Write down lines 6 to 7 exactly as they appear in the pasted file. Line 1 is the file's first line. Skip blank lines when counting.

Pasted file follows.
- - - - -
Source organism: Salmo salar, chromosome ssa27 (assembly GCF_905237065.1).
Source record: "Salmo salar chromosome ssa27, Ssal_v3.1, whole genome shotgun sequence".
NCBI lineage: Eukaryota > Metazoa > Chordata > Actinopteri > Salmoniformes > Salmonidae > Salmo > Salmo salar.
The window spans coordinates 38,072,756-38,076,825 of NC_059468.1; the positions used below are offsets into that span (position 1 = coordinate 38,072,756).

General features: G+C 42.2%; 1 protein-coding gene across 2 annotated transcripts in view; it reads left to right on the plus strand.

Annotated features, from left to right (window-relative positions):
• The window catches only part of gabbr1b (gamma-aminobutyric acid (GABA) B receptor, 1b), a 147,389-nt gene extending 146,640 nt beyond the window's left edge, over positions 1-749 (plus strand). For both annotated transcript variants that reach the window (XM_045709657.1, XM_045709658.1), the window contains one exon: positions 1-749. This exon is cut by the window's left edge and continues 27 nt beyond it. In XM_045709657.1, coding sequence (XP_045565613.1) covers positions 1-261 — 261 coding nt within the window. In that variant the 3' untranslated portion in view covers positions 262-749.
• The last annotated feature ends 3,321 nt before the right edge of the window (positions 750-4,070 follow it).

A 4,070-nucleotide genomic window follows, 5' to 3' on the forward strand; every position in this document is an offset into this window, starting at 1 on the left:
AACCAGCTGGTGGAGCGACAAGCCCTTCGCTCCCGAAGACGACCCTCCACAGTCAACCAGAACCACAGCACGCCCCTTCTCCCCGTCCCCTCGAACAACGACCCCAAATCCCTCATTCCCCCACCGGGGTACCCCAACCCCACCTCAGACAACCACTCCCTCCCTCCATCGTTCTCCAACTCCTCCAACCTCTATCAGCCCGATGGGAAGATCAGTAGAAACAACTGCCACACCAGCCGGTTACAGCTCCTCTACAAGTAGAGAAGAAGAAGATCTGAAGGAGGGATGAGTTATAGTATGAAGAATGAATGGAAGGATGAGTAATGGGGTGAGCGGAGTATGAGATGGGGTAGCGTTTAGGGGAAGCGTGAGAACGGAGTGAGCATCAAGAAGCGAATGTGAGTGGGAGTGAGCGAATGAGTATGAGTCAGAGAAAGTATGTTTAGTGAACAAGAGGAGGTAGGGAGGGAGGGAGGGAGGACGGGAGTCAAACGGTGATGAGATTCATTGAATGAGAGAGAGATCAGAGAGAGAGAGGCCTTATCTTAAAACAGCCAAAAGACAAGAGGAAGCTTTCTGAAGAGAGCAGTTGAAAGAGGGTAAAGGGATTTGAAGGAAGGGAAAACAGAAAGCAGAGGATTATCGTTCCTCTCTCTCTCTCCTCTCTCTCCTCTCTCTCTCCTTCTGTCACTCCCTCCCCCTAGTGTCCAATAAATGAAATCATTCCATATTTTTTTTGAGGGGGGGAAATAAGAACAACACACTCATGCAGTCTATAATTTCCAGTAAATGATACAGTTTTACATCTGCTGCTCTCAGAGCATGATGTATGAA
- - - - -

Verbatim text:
Annotated features, from left to right (window-relative positions):
• The window catches only part of gabbr1b (gamma-aminobutyric acid (GABA) B receptor, 1b), a 147,389-nt gene extending 146,640 nt beyond the window's left edge, over positions 1-749 (plus strand). For both annotated transcript variants that reach the window (XM_045709657.1, XM_045709658.1), the window contains one exon: positions 1-749. This exon is cut by the window's left edge and continues 27 nt beyond it. In XM_045709657.1, coding sequence (XP_045565613.1) covers positions 1-261 — 261 coding nt within the window. In that variant the 3' untranslated portion in view covers positions 262-749.